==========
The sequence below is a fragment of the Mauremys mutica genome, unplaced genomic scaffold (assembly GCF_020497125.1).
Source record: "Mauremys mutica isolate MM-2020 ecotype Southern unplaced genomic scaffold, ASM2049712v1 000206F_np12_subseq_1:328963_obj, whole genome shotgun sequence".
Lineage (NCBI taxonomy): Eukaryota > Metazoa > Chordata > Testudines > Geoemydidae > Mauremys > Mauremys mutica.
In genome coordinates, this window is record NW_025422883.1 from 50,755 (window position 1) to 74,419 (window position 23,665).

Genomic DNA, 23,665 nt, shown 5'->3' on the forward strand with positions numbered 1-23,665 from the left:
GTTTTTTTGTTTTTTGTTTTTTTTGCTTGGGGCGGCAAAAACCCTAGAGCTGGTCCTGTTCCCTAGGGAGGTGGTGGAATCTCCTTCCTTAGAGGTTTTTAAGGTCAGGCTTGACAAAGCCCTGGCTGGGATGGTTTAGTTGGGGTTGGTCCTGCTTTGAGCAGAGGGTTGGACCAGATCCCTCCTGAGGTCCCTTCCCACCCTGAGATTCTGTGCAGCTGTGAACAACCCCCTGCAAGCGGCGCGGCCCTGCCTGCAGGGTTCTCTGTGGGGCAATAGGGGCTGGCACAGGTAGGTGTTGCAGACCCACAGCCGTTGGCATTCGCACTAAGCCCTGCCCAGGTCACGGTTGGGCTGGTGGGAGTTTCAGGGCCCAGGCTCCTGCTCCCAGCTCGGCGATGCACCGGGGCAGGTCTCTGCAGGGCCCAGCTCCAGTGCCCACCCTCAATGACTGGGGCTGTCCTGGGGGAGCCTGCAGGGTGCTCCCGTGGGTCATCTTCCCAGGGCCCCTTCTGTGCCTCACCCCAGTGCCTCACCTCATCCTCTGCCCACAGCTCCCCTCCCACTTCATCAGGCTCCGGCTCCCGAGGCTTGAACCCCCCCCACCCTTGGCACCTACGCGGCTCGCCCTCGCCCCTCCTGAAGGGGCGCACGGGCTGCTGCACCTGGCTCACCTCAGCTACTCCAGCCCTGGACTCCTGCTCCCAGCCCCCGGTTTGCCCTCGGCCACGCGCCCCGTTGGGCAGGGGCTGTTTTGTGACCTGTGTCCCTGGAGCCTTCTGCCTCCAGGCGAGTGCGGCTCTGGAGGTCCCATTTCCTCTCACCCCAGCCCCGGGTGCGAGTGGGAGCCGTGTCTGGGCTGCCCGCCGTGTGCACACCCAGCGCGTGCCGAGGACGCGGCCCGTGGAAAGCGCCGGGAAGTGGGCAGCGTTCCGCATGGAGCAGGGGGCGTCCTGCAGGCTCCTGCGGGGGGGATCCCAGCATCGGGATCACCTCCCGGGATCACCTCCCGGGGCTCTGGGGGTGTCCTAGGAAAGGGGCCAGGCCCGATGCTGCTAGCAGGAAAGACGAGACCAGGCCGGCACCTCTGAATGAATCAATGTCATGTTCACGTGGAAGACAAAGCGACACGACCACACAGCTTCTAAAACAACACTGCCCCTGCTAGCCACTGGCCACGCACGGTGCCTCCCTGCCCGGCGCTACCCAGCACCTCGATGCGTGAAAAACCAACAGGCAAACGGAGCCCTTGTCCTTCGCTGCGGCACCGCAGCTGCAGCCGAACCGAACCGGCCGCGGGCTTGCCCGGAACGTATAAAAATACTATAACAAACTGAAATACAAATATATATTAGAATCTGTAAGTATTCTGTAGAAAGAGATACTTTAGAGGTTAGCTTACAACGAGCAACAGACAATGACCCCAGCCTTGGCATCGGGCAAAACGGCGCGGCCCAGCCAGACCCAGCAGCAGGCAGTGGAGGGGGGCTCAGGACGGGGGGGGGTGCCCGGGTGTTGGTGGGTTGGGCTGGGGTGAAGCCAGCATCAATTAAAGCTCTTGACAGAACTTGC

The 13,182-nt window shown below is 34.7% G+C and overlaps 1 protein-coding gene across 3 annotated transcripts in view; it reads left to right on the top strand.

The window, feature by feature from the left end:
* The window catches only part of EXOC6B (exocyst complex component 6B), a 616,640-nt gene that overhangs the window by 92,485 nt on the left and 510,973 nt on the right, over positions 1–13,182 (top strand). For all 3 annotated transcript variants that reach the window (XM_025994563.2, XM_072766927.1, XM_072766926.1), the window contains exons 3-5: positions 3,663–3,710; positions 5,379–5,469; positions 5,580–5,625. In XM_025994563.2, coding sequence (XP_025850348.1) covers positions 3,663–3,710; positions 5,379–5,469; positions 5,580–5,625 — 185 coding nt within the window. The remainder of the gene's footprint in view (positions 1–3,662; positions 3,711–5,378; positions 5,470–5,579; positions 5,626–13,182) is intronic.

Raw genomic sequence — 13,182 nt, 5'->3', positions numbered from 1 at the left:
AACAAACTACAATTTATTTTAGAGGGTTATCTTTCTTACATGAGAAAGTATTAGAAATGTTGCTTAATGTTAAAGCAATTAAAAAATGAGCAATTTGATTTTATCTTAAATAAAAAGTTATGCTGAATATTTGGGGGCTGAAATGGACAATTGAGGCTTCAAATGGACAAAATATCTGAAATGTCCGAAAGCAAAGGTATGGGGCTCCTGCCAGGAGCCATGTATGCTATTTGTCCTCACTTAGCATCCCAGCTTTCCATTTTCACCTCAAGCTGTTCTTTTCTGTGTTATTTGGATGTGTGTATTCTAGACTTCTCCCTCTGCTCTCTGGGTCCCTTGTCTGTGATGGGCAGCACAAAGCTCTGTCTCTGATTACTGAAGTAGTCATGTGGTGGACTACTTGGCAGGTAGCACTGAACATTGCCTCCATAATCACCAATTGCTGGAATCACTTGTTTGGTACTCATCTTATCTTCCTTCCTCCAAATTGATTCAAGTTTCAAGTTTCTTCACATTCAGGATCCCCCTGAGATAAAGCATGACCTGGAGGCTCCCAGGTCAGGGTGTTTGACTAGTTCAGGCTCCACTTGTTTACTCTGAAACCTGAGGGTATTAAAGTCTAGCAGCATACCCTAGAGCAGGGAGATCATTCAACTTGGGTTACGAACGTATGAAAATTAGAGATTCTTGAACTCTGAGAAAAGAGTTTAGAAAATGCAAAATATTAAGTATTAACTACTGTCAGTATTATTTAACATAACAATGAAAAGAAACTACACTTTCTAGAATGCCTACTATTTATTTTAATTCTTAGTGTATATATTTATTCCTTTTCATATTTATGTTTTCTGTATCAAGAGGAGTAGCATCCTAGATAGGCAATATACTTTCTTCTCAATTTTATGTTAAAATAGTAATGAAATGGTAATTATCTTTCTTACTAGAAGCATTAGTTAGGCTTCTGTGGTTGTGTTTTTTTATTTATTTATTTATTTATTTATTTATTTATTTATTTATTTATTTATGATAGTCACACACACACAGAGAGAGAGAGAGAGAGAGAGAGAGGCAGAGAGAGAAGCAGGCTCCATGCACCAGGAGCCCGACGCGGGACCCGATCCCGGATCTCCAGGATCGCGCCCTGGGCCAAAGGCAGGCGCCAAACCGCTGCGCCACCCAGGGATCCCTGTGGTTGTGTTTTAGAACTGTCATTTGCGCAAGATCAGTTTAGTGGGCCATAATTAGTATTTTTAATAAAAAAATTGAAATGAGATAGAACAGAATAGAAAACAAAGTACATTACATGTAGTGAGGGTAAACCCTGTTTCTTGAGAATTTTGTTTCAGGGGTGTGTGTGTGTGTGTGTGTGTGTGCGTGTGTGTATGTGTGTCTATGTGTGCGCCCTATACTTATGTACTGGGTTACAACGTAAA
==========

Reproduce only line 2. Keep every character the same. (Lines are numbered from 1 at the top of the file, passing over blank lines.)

Source record: "Mauremys mutica isolate MM-2020 ecotype Southern unplaced genomic scaffold, ASM2049712v1 000206F_np12_subseq_1:328963_obj, whole genome shotgun sequence".